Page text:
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A Greek bailout: is it legally possible and what will it cost to EU taxpayers?

10 Feb 2010
As EU leaders gather in Brussels to discuss the crisis facing the eurozone, Open Europe has published an overview of the ways in which Greece could be bailed out by the EU and what these solutions could cost European taxpayers. A bailout now looks more likely, as markets continue to react to reports that EU leaders have in principle agreed to extend aid to Greece.

However, Open Europe argues that an EU-led bailout will come with huge economic and political risks, and will for the first time make Europe’s taxpayers fully liable for an individual country’s debts, while centralising new economic powers at the EU-level.

Open Europe’s Pieter Cleppe said:

“Bailing out Greece will send the eurozone and the EU down the wrong path. It will send the signal that mismanaging a country’s economy is no big deal, which in turn would undercut Europe’s budget discipline at a time when we need restraint more than ever.”

“A large scale bailout would make taxpayers across Europe liable, either directly or indirectly, for the mistakes of a government over which they have no democratic control. Such a policy simply isn’t reasonable and lacks public support.”

“This crisis has revealed the inherent frailties of the euro. The public has never been asked, and is understandably reluctant, to give a mandate for a formal mechanism of fiscal transfers from the richer to the poorer members of the eurozone. Without such a mechanism, a one-off bailout will only see the euro project through to the next crisis and leave its long term problems unsolved.”

To read Open Europe’s briefing click here: http://archive.openeurope.org.uk/Content/Documents/PDFs/greecebailout.pdf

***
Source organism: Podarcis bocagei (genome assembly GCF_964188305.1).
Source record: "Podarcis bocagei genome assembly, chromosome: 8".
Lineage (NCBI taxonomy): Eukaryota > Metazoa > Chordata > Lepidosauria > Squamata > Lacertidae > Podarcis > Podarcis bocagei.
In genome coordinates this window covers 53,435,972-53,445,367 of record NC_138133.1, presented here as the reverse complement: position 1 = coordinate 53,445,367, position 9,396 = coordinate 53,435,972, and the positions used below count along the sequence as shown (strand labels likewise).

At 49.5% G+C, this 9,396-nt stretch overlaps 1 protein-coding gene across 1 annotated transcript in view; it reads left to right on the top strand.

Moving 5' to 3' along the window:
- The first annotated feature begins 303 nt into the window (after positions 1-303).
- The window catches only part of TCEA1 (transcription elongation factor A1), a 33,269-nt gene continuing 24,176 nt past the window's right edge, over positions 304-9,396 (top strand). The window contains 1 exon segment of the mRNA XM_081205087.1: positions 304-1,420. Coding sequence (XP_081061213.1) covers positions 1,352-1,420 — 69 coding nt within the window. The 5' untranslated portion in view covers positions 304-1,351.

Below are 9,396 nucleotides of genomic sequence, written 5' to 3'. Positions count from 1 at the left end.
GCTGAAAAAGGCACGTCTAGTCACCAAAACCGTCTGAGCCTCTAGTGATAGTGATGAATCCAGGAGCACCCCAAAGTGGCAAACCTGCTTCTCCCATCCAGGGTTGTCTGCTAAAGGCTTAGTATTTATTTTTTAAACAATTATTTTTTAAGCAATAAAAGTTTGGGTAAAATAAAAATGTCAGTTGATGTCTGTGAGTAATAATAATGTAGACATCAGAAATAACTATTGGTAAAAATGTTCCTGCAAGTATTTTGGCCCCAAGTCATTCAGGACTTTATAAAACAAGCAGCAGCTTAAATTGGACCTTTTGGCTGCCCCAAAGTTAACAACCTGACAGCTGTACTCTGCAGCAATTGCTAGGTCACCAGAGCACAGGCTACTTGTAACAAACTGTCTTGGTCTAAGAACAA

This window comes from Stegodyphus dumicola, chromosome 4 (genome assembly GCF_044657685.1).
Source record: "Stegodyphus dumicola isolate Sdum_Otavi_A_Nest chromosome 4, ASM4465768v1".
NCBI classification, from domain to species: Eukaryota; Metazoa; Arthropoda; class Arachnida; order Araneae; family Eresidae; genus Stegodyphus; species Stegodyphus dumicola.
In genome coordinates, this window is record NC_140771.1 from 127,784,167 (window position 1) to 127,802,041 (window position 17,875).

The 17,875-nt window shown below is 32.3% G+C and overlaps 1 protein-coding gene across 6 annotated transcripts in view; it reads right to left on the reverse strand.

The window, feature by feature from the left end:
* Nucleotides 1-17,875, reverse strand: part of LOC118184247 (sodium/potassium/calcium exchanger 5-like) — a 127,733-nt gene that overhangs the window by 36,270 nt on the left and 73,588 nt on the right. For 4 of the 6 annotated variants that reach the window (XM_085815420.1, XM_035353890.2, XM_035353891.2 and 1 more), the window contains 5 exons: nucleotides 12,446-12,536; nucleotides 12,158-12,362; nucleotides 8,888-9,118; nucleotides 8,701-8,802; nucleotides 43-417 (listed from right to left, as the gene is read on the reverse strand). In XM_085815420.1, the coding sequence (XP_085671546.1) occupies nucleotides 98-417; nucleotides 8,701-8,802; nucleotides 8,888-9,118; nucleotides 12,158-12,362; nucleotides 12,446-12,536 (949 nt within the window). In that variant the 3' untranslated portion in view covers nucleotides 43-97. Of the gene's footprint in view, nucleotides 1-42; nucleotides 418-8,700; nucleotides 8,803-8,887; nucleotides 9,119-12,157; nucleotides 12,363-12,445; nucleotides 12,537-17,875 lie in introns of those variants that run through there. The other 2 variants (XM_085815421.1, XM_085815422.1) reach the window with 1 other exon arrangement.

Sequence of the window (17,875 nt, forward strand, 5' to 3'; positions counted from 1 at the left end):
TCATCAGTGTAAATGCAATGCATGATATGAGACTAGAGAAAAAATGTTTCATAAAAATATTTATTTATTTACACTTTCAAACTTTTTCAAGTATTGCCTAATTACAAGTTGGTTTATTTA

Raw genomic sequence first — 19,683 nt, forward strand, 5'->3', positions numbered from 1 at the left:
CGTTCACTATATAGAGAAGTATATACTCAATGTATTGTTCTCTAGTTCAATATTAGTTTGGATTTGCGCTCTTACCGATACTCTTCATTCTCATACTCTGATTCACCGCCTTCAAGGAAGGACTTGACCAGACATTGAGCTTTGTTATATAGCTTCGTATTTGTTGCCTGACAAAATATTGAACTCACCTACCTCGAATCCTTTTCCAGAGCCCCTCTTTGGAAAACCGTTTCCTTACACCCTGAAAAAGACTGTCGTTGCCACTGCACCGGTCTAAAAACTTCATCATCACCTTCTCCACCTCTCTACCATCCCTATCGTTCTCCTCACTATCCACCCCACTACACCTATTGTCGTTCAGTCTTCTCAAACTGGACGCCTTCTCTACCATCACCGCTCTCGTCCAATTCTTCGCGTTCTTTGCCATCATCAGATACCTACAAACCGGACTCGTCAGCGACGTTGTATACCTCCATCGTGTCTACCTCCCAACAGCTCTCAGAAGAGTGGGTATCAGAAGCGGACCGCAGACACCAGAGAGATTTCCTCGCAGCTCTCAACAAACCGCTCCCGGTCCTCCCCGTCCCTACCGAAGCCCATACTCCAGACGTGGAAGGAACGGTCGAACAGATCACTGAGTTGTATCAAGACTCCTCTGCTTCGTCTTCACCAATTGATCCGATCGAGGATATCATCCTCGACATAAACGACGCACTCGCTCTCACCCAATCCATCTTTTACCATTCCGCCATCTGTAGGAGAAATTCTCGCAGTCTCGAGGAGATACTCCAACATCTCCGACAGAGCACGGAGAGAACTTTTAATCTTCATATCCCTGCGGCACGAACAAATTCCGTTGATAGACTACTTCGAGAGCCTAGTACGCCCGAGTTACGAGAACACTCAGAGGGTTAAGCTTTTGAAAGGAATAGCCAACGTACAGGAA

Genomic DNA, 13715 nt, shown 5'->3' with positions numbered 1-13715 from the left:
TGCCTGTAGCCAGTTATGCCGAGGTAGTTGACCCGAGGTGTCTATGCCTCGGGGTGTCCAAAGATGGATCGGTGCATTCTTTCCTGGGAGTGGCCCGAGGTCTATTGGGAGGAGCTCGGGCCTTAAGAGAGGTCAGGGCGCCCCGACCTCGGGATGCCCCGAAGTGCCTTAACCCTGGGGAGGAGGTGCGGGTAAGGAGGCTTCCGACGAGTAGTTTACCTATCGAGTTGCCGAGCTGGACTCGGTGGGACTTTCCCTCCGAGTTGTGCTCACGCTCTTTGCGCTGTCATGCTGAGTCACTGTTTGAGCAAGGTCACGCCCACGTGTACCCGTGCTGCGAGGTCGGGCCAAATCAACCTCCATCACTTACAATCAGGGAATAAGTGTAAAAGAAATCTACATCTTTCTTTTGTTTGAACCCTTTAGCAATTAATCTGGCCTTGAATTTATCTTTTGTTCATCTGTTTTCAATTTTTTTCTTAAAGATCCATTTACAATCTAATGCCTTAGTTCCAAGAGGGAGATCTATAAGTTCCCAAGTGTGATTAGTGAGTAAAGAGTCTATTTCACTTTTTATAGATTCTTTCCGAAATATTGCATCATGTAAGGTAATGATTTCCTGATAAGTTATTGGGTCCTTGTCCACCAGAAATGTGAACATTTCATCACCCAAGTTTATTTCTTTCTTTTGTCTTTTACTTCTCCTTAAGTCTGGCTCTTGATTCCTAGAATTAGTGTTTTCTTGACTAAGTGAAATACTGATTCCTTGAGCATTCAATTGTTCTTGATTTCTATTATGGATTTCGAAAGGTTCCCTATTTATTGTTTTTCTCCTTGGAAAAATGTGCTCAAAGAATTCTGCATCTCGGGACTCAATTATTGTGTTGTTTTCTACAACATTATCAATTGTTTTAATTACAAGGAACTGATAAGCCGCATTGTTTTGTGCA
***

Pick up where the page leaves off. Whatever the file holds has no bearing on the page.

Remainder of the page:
Key findings:

· All of the options on offer carry significant costs for the eurozone and, in some cases, for the other non-eurozone members of the EU, such as the UK.

· The legality of a bailout under the EU Treaties is doubtful – of the ten options for a bailout which Open Europe looked at, only one is unambiguously legal under the Treaties, meaning that EU leaders are set to bend EU law if going ahead with a rescue package. This sets a worrying precedent.

· Open Europe also finds that a bailout of Greece could cost EU taxpayers up to €30 billion in a first instalment. Meanwhile, British taxpayers could be affected in six out of the ten alternatives currently being considered for a possible bailout of Greece.

· However, a one-off bailout would not address the enormous discrepancies in competiveness and productivity between different eurozone members, which continue to put the eurozone under strain.

· If these structural differences are to be overcome and the eurozone is to survive for the long term, ongoing fiscal transfers from the rich German-led bloc to the poorer bloc, consisting of countries such as Greece and Spain, might be the only feasible option. Calculations by Banque AIG in 2008 suggested that such annual transfers could be of the order of seven percent of German GDP – which dwarfs the amounts involved in a one-off rescue operation.

· There is very little popular support for a one-off bailout, much less for ongoing transfers. An Open Europe poll of German voters in 2009 found that 70% were opposed to using taxpayer funds to bail-out countries in financial difficulties such as Ireland or Greece[1].